The Tribune spoke to Director Meadhbh Barry and Assistant Director Lig Kennedy about their upcoming adaption of Philip Ridley’s provocative satire ‘Radiant Vermin’. The show will run from the 4th to the 8th of February.

Having just come from a rehearsal, the pair seems eager to talk about their show. Giddy, even, but Lig reckons that could just be the extreme tiredness.

Meadhbh spent time during last summer on the hunt for the right script. The story had to pique her interest, but also the production had to achievable with the resources that would be available to them in UCD, ‘I wanted to find something that I wouldn’t have to compromise on.’ Lig seconded that saying, ‘Obviously Dramsoc is an amateur theatre for students, so we can’t blow their whole budget on it.’ Radiant Vermin fit these criteria perfectly, ‘It’s a small cast, an interesting set, it’s very doable with the facilities that Dramsoc has.’

Meadhbh tries to sum up the plot without giving too much away, ‘What I say to people who I don’t want to give away the ending to is: Its this young couple who are living in this poor neighbourhood, and she’s about to have her first child, and they get offered this opportunity to move out of the neighbourhood into this new house and basically its kind of like about the choices that they have to make and what they have to do in that new house is very kind of… interesting.’

‘It’s essentially the couple reenacting the story of what happened… they’re speaking to the audience, they’re very much breaking the fourth wall, at times they actually interact with the audience.’

‘It explores that idea of what are you willing to do for your family, what are you willing to do to get what you want, It’s all underpinned by this young couple who are very in love and that carries through the entire play, even when you’re like ‘oh my god, what’s going on here’, you can still see that love between them.’ Lig chimes in knowingly, ‘People do crazy things for love.’

So it’s a black comedy, a juxtaposition of bright colours and casual insanity, ‘I want people to laugh and be shocked at themselves for laughing.’ Lig agrees, ‘Its a fun, colourful, spin into madness.’

‘Part of it is about challenging people to think, because you get very caught up in the narrative that the characters are giving you and its very easy to buy into the way that feels about what’s going on – I deliberately tried to put in some moments where they snap out of that to bring the audience back to being like, ‘What the hell is happening’ – rather than just sympathising with the characters, I really want there to be moments when the audience see a more objective viewpoint of what’s going on.’

Having never worked on lighting or sound production before, Meadhbh thinks the real challenge was in learning how to translate her version to the crew; the producer, the set designer. It was about figuring out ‘what do I wanna do and how do I say that.’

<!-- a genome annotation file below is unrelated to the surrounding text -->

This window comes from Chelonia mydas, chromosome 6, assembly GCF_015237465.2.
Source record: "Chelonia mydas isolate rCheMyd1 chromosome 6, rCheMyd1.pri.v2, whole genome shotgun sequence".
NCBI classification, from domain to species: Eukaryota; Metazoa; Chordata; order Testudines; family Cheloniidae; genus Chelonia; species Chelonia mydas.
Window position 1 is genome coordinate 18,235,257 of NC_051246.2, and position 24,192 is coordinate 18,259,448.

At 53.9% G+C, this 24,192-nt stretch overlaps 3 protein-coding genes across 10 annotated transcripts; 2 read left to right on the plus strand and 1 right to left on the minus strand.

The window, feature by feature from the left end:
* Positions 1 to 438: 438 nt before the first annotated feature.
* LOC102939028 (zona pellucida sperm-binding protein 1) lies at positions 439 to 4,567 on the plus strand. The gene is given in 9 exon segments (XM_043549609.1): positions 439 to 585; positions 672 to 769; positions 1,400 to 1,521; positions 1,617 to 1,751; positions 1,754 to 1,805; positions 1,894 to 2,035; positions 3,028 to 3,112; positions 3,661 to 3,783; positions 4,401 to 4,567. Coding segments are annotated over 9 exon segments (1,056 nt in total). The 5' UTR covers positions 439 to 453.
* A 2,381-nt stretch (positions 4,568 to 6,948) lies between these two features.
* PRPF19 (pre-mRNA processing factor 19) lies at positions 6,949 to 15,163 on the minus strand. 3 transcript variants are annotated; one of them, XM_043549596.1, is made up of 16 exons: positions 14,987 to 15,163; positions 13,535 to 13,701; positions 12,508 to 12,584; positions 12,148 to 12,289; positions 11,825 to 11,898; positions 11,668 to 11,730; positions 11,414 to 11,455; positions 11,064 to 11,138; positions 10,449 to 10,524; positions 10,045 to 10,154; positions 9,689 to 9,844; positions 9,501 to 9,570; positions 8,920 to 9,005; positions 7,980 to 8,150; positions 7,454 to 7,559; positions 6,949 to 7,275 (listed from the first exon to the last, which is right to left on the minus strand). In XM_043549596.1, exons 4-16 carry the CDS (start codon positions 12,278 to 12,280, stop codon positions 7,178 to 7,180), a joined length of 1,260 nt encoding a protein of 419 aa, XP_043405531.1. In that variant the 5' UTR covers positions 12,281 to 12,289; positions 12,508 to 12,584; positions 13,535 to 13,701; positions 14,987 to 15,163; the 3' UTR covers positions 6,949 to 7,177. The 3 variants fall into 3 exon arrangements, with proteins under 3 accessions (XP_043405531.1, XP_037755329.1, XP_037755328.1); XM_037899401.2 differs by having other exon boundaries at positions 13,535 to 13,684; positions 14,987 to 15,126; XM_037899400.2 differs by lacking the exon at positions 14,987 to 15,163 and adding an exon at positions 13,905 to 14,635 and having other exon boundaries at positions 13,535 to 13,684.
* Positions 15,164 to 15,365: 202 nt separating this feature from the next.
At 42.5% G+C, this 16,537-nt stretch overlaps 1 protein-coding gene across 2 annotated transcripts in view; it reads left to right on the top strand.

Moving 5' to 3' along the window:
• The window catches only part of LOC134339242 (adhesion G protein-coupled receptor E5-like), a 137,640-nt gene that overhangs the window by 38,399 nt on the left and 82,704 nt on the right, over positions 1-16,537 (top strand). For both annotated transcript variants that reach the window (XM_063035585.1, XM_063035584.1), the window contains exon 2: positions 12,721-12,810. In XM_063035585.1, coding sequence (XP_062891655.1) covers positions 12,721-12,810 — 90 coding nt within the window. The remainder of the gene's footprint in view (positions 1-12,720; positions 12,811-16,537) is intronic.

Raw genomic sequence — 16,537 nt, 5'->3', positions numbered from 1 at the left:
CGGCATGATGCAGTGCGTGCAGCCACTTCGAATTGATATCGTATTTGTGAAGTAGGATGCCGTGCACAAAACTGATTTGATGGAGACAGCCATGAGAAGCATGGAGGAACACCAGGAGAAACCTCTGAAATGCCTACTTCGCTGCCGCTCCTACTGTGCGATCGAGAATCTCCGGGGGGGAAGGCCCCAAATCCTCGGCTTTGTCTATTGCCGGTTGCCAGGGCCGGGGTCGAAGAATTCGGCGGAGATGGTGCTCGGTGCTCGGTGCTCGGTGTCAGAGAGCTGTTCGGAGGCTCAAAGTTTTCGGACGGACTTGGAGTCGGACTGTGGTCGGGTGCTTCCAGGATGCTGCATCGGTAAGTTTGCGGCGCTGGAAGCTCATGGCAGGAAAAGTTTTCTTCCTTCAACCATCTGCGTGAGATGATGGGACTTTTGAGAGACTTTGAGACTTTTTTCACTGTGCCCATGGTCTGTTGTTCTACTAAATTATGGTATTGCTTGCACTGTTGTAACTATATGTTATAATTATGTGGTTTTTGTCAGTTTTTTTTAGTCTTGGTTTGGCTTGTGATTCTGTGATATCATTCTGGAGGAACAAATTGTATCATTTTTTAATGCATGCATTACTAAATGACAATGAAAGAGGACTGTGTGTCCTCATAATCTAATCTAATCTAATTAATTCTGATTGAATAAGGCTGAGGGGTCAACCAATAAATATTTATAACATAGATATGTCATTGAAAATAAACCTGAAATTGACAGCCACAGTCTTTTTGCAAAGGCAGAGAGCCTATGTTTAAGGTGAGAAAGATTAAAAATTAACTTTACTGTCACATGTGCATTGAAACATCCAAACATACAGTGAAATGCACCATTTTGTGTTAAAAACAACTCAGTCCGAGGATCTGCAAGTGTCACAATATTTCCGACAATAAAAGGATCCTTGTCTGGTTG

Another unexpectedly difficult part of the production process was casting. Meadhbh deliberately chose a script with a small cast – just three characters, ‘For me it was because I wanted to be confident in my cast.’ Lig makes an interesting point, ‘It’s an odd trend in Dramsoc, you’ll see that the in semester 2 shows the casts shrink quite a lot.’ What they hadn’t expected was that the people auditioning would be so good that they would have trouble cutting the cast down to just three, ‘It was tough in a way that I hadn’t really thought about when I was picking a script with a small cast, but it has meant that the cast that we have are phenomenal.’

As for the set? A white deconstructed house to contrast the brightly coloured costumes and lighting. ‘I wanted it to be a blank slate for that story to play out on, a lot of the place setting is done with the lighting, a lot of it is left up to the audience’s imagination, it’s very simple.’

‘There are sometimes when we will have actual props, but for a lot of it, the props are mimed.’ ‘There’s this one scene where Ryan one of the actors, is essentially interacting with someone who is not there, its a very psychical scene and he has to mime the entire thing. Its something that would be hard enough to choreograph two people doing on stage, but the fact that you have to choreograph just one person.’ Seems like a fascinating exercise in psychical acting, but it’s considerably more challenging to convince the audience that one person is fighting another person who is not there. ‘I want the sense of a person being there to be obvious to the audience, but how do you make that come across when it’s just one person?’

With a sparse set and small cast, the focus will be on the actors to establish this world of apparent lunacy using mostly their own emotion and physicality. It’s a daunting, but also incredibly exciting, prospect.

Finally, how has Lig found the experience being Meadhbh’s right-hand woman? ‘Absolutely brilliant,’ she answers without hesitation. ‘From the first meeting we had, it became really clear to me that we had the same vision for the show, we had the same passion and drive to put on the best show that we could so it’s been really amazing… I’m very tired.’

Meadhbh posets that the true function of the roles within Dramsoc productions are very malleable based on the experience of those involved, and using this to tell Lig, ‘Honestly I think it’s more like you’re Co-Director in this, I couldn’t do this without you.’ ‘We have a very tightknit team of super reliable people that want to put the show on really brilliantly and that’s all you need.’

The question of what they’ll do three weeks from now when it’s all over is met with panicked laughter, ‘I hadn’t even thought about that.’


By Muireann O’Shea – CoEditor